Into Africa Veterinarians Without Borders provided much-needed animal health care and owner education in Liberia.
College friends went as part of Veterinarians Without Borders program
Dr. Arlene F. Gardsbane brought about 350 doses of donated rabies vaccine from Merial on her trip to Liberia. The small animal veterinarian held rabies clinics throughout Liberia's capitol, Monrovia, for locals' pets. Dr. Beth A. Miller, a large animal practitioner, accompanied her on the mission. For a little more than two weeks the pair analyzed the country's needs relating to animal health care, disease prevention, and wildlife protection.
There Dr. Beth A. Miller stood, looking at a goat with an untreated corneal ulcer and secondary bacterial infection. The former mixed animal practitioner lacked proper instruments or diagnostic equipment, let alone antimicrobial ointment. All she could do was advise that the goat be put in the shade and given some food.
"Left untreated it could lead to blindness, but it probably was not a huge priority for the owner because she probably didn't have enough money to feed her daughter," Dr. Miller said.
This was how the Arkansas-based veterinarian spent part of her summer—observing the conditions of animals in the African nation of Liberia. Dr. Miller (LSU '86) stayed a little more than two weeks this summer with her friend and fellow Louisiana State University alumna, Dr. Arlene F. Gardsbane (LSU '87), of Silver Spring, Md.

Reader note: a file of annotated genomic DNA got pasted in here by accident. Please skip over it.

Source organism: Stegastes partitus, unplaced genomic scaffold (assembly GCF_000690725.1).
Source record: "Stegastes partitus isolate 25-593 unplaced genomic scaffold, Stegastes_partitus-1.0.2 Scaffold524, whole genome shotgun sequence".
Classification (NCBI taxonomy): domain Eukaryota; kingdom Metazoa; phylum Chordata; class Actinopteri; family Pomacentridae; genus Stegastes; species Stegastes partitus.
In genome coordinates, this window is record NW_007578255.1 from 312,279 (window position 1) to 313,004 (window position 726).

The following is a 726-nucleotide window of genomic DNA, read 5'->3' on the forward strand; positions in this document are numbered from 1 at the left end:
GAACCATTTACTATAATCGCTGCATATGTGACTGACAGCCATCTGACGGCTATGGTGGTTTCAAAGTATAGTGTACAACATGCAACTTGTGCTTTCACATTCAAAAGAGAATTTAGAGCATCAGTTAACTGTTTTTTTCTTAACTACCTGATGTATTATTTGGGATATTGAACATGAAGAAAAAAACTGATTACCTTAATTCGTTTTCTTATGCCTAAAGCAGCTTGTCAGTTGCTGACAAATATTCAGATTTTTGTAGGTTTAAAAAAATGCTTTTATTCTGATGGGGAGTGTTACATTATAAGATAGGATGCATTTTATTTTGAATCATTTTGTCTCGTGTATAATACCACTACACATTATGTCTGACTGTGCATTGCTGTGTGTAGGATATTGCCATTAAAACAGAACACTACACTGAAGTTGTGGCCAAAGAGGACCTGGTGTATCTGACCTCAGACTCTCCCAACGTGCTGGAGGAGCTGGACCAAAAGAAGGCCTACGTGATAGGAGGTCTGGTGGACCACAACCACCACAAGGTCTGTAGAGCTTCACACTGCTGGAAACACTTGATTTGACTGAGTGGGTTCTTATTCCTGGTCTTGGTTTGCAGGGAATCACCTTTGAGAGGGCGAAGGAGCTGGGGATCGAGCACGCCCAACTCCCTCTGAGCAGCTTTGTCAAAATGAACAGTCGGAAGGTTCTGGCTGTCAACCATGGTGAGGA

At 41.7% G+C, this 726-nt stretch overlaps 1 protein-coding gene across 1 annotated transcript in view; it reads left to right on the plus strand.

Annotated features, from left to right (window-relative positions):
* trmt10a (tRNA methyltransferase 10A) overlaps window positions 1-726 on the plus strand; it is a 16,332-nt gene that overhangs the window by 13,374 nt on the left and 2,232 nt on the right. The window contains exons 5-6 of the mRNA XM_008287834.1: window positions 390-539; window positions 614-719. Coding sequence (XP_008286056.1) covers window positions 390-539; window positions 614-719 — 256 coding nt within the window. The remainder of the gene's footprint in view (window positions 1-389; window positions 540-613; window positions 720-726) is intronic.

The pair was sponsored by the nonprofit organization Veterinarians Without Borders and hosted by Liberia's Ministry of Agriculture. They spent their time visiting government agencies, private farms, urban areas, and remote villages to gather data and identify immediate needs related to animal health care, disease prevention, and wildlife protection. Their goal is to raise awareness and funding to establish veterinary services in Liberia that will enable the country to produce its own food and protect its resources and human health.